An Interview with Pascal Bouvier, FinTech Investor Extraordinaire

Who you are and what do you do?

My name is Pascal Bouvier and I am a FinTech expert and investor. I am a Venture Partner with Santander InnoVentures, Santander Group’s global fintech venture fund. I was a General Partner with Route 66 Ventures where I built the firm’s fintech venture capital arm into a top 15 global investor as of 2015.

I am passionate about helping reinvent the financial services industry for the 21st century.

Describe a typical work day.

My day is full of data and conversations. The more data and the more conversations the better I am at pattern recognition. The better I am at pattern recognition, the better that makes me as an investor before and after investing. Therefore I devour blogs, research papers, investment decks, any source of data on not only the financial services industry or companies and trends, but also on adjacent technology verticals such as blockchain, IoT, machine learning, AI…

Pascal Bouvier

How is what you do important for the fintech venture capital industry?

I believe that finserv = fintech. By that I mean that all participants in the industry, small or big, young or new, startups or incumbents, service providers, will have to behave like technology companies and focus on technology, data and user experience – much like any tech company does, e.g. Amazon, Facebook, Google…  This fundamental change will unfold over the next 15 years as we are talking about a very important industry to world GDP.

My day is full of data and conversations. The more data and the more conversations the better I am at pattern recognition.

As an early stage investor my mission and vision is to facilitate this fundamental change by identifying the right business models, the right teams, the right startups, the right technologies, the right visions that will participate and enable said change.

What do you love about your work?

I love to meet entrepreneurs. I love to help them achieve their dreams, their visions. I love to meet financial services incumbents, banks or insurance companies, and help them navigate the future. I love unearthing materially disruptive startups and being part of their growth plans, even if for a short while.

What is the quintessential experience of working in the fintech venture capital industry?

I am a serial processor. I shine when I see many things at once during discovery and due diligence. I like and feed off of this fast pace. I like work places organized around this fast pace, where there is the right mix of open space to brainstorm with others and lay out information and data and private space where to conduct phone calls and company interviews and meetings.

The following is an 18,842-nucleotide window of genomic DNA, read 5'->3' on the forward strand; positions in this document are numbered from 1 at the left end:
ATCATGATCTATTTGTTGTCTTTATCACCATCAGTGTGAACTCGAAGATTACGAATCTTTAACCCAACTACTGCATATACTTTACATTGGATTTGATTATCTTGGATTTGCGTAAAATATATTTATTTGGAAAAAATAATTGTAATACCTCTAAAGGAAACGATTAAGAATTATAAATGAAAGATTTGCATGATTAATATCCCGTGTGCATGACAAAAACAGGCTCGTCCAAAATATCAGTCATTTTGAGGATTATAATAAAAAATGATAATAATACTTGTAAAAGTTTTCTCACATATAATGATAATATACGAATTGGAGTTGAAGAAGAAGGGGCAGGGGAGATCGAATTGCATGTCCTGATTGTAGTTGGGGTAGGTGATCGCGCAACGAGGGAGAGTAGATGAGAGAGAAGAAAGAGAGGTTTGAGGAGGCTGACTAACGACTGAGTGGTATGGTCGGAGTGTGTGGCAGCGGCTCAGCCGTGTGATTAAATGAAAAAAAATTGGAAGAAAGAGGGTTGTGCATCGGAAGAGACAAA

Having flexibility of mind is important and the ability to apply one’s fast pace of working in different environments, on the move, at startup offices, or third parties offices is crucial.

The best venture investor is the one that constantly thinks on his feet and alternates between being on the move physically and mentally and pondering/reflecting in between bursts of activity.

How old were you when you had your first paying job?

I was 18, I worked as a bank teller in Paris. It is weird to think that in a not so distant future that first job I held will either disappear or be completely different.

What got you started in the venture capital industry?

I first worked with startups and small sized companies either as a CFO or in business development or strategy. I caught the bug and decided that one day I would switch to the “other side of the table” and invest in startups.

Who do you admire?

I admire venture investors that help entrepreneurs achieve their dreams. I admire serial entrepreneurs.

Please share an anecdote that is unique to our industry.

It is one thing to hear about and know that at some point the founder of a startup you backed early on will have to step aside and let someone else be a CEO. It is another thing to live it.

As an investor you want to do good by the founder you have backed and want to make sure the startup is on the right track. I lived through a particular founder’s transition from CEO to another role in the startup he created. It was nerve wracking. I encourage any venture investor to live through this experience

What advice would you like to share here that has been important to you?

As a venture investor, build your own heuristics. Heuristics that make sense and will make you a better early stage investor. Do not copy what others do.

Further, make sure you understand the complexity of the financial services industry, which is like no other industry.


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